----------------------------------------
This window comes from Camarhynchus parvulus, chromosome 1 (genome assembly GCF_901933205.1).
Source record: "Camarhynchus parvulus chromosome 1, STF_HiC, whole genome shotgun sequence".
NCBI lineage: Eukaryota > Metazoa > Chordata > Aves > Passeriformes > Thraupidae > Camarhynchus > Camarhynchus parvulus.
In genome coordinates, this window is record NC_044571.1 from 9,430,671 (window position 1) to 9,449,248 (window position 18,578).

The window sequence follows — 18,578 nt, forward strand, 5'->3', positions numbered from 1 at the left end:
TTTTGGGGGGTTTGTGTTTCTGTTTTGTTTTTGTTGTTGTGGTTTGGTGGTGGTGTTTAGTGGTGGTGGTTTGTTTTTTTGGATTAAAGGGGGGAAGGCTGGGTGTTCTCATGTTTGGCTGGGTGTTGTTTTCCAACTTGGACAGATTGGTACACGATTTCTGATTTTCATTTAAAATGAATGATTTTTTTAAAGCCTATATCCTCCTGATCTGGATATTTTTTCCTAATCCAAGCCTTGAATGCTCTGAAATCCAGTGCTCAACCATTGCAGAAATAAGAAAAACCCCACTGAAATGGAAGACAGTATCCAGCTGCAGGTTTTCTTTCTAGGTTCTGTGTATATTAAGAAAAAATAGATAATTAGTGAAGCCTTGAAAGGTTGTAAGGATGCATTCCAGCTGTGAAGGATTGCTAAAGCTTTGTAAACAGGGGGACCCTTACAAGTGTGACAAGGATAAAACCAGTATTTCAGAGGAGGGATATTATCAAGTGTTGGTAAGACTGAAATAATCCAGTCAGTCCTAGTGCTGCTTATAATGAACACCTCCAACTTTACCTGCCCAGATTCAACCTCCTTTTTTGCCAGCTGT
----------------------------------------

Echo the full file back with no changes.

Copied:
This window comes from Camarhynchus parvulus, chromosome 1 (genome assembly GCF_901933205.1).
Source record: "Camarhynchus parvulus chromosome 1, STF_HiC, whole genome shotgun sequence".
NCBI lineage: Eukaryota > Metazoa > Chordata > Aves > Passeriformes > Thraupidae > Camarhynchus > Camarhynchus parvulus.
In genome coordinates, this window is record NC_044571.1 from 9,430,671 (window position 1) to 9,449,248 (window position 18,578).

The window sequence follows — 18,578 nt, forward strand, 5'->3', positions numbered from 1 at the left end:
TTTTGGGGGGTTTGTGTTTCTGTTTTGTTTTTGTTGTTGTGGTTTGGTGGTGGTGTTTAGTGGTGGTGGTTTGTTTTTTTGGATTAAAGGGGGGAAGGCTGGGTGTTCTCATGTTTGGCTGGGTGTTGTTTTCCAACTTGGACAGATTGGTACACGATTTCTGATTTTCATTTAAAATGAATGATTTTTTTAAAGCCTATATCCTCCTGATCTGGATATTTTTTCCTAATCCAAGCCTTGAATGCTCTGAAATCCAGTGCTCAACCATTGCAGAAATAAGAAAAACCCCACTGAAATGGAAGACAGTATCCAGCTGCAGGTTTTCTTTCTAGGTTCTGTGTATATTAAGAAAAAATAGATAATTAGTGAAGCCTTGAAAGGTTGTAAGGATGCATTCCAGCTGTGAAGGATTGCTAAAGCTTTGTAAACAGGGGGACCCTTACAAGTGTGACAAGGATAAAACCAGTATTTCAGAGGAGGGATATTATCAAGTGTTGGTAAGACTGAAATAATCCAGTCAGTCCTAGTGCTGCTTATAATGAACACCTCCAACTTTACCTGCCCAGATTCAACCTCCTTTTTTGCCAGCTGT